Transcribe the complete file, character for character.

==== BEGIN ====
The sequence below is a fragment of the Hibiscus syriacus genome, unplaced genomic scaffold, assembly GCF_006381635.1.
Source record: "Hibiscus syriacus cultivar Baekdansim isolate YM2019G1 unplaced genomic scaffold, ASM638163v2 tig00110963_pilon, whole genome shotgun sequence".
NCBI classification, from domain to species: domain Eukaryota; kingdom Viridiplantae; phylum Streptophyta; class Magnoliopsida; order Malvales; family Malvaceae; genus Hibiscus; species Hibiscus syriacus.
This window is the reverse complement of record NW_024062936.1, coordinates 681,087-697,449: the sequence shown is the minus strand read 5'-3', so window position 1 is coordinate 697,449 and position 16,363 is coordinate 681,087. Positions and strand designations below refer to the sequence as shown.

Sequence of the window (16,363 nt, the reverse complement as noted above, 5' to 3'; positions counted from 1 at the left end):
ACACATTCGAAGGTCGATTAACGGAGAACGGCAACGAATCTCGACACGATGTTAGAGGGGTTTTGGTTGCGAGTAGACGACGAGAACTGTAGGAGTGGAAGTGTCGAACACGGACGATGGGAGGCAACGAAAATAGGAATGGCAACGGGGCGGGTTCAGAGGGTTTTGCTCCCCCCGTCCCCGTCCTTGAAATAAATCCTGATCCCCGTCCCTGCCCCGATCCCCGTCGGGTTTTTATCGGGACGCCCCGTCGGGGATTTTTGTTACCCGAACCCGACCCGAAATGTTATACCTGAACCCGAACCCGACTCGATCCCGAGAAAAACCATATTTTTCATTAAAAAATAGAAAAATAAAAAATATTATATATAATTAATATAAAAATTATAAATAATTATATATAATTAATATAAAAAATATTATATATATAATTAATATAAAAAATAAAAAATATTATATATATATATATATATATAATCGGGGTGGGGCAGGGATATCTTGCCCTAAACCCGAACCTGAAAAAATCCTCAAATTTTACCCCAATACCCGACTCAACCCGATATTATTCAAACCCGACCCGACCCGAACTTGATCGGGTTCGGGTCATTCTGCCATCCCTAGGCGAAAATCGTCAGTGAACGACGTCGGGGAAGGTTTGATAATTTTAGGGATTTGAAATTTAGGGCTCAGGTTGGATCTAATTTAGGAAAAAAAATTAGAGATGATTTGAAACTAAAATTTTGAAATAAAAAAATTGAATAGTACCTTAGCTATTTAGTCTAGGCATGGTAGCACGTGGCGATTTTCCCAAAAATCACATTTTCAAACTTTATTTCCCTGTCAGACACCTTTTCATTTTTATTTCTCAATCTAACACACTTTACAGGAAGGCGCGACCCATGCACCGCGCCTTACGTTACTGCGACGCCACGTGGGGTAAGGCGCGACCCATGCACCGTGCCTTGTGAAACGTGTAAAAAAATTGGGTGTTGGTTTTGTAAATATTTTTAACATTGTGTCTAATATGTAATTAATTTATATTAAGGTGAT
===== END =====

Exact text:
The sequence below is a fragment of the Hibiscus syriacus genome, unplaced genomic scaffold, assembly GCF_006381635.1.
Source record: "Hibiscus syriacus cultivar Baekdansim isolate YM2019G1 unplaced genomic scaffold, ASM638163v2 tig00110963_pilon, whole genome shotgun sequence".
NCBI classification, from domain to species: domain Eukaryota; kingdom Viridiplantae; phylum Streptophyta; class Magnoliopsida; order Malvales; family Malvaceae; genus Hibiscus; species Hibiscus syriacus.
This window is the reverse complement of record NW_024062936.1, coordinates 681,087-697,449: the sequence shown is the minus strand read 5'-3', so window position 1 is coordinate 697,449 and position 16,363 is coordinate 681,087. Positions and strand designations below refer to the sequence as shown.

Sequence of the window (16,363 nt, the reverse complement as noted above, 5' to 3'; positions counted from 1 at the left end):
ACACATTCGAAGGTCGATTAACGGAGAACGGCAACGAATCTCGACACGATGTTAGAGGGGTTTTGGTTGCGAGTAGACGACGAGAACTGTAGGAGTGGAAGTGTCGAACACGGACGATGGGAGGCAACGAAAATAGGAATGGCAACGGGGCGGGTTCAGAGGGTTTTGCTCCCCCCGTCCCCGTCCTTGAAATAAATCCTGATCCCCGTCCCTGCCCCGATCCCCGTCGGGTTTTTATCGGGACGCCCCGTCGGGGATTTTTGTTACCCGAACCCGACCCGAAATGTTATACCTGAACCCGAACCCGACTCGATCCCGAGAAAAACCATATTTTTCATTAAAAAATAGAAAAATAAAAAATATTATATATAATTAATATAAAAATTATAAATAATTATATATAATTAATATAAAAAATATTATATATATAATTAATATAAAAAATAAAAAATATTATATATATATATATATATATAATCGGGGTGGGGCAGGGATATCTTGCCCTAAACCCGAACCTGAAAAAATCCTCAAATTTTACCCCAATACCCGACTCAACCCGATATTATTCAAACCCGACCCGACCCGAACTTGATCGGGTTCGGGTCATTCTGCCATCCCTAGGCGAAAATCGTCAGTGAACGACGTCGGGGAAGGTTTGATAATTTTAGGGATTTGAAATTTAGGGCTCAGGTTGGATCTAATTTAGGAAAAAAAATTAGAGATGATTTGAAACTAAAATTTTGAAATAAAAAAATTGAATAGTACCTTAGCTATTTAGTCTAGGCATGGTAGCACGTGGCGATTTTCCCAAAAATCACATTTTCAAACTTTATTTCCCTGTCAGACACCTTTTCATTTTTATTTCTCAATCTAACACACTTTACAGGAAGGCGCGACCCATGCACCGCGCCTTACGTTACTGCGACGCCACGTGGGGTAAGGCGCGACCCATGCACCGTGCCTTGTGAAACGTGTAAAAAAATTGGGTGTTGGTTTTGTAAATATTTTTAACATTGTGTCTAATATGTAATTAATTTATATTAAGGTGAT